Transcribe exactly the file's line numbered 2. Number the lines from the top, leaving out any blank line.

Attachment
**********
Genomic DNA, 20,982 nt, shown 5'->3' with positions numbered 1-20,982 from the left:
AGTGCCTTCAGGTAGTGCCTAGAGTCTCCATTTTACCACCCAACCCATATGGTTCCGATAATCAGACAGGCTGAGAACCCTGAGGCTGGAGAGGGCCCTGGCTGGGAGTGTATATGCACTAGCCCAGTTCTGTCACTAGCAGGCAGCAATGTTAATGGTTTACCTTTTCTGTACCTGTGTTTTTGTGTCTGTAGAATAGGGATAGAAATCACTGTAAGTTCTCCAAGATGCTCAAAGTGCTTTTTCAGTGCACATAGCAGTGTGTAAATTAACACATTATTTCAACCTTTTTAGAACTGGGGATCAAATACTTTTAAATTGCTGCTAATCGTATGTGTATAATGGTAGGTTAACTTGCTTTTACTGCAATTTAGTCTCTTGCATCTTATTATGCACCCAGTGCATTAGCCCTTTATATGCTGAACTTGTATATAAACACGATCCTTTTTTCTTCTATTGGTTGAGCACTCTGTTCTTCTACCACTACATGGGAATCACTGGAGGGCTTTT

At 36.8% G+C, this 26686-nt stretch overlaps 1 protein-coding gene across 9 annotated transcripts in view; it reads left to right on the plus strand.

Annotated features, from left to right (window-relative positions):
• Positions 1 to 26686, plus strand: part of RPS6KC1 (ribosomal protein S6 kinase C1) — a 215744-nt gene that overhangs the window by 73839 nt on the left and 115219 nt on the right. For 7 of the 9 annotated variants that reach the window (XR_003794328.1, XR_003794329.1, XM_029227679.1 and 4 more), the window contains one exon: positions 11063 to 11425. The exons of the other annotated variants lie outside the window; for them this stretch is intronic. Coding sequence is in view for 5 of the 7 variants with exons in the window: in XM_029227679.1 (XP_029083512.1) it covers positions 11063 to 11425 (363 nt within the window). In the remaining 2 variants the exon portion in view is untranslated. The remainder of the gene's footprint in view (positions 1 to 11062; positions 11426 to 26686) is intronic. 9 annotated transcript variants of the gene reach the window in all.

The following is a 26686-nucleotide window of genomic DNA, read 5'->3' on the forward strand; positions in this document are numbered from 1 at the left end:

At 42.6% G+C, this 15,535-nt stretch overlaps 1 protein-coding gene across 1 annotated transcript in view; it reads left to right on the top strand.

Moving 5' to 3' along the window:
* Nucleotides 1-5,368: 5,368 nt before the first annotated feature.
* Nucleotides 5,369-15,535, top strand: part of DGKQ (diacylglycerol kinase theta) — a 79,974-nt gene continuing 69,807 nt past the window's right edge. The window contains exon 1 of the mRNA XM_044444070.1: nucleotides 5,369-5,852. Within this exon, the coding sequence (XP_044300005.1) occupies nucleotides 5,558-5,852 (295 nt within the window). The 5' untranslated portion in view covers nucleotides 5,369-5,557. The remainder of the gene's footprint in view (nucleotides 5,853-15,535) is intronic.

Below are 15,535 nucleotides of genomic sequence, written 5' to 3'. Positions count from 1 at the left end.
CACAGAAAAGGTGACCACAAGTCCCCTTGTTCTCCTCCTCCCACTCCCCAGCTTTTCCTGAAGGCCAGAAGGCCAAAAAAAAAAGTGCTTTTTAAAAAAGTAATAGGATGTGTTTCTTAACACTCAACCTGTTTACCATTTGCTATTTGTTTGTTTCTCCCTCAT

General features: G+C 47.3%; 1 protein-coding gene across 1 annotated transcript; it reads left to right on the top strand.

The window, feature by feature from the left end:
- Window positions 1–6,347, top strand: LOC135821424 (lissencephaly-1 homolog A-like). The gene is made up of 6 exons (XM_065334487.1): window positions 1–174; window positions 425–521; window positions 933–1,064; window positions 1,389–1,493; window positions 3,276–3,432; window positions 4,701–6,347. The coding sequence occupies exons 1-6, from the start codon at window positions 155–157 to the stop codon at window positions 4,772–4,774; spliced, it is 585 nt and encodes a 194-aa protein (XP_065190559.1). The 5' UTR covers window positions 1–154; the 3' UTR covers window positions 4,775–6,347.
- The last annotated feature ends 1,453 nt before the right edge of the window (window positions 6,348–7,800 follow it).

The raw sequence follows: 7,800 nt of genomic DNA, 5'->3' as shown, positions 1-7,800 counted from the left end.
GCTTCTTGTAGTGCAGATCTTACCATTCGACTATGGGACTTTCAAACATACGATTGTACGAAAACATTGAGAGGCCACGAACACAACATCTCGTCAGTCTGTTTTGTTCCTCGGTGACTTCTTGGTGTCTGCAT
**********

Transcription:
AGTGCCTTCAGGTAGTGCCTAGAGTCTCCATTTTACCACCCAACCCATATGGTTCCGATAATCAGACAGGCTGAGAACCCTGAGGCTGGAGAGGGCCCTGGCTGGGAGTGTATATGCACTAGCCCAGTTCTGTCACTAGCAGGCAGCAATGTTAATGGTTTACCTTTTCTGTACCTGTGTTTTTGTGTCTGTAGAATAGGGATAGAAATCACTGTAAGTTCTCCAAGATGCTCAAAGTGCTTTTTCAGTGCACATAGCAGTGTGTAAATTAACACATTATTTCAACCTTTTTAGAACTGGGGATCAAATACTTTTAAATTGCTGCTAATCGTATGTGTATAATGGTAGGTTAACTTGCTTTTACTGCAATTTAGTCTCTTGCATCTTATTATGCACCCAGTGCATTAGCCCTTTATATGCTGAACTTGTATATAAACACGATCCTTTTTTCTTCTATTGGTTGAGCACTCTGTTCTTCTACCACTACATGGGAATCACTGGAGGGCTTTT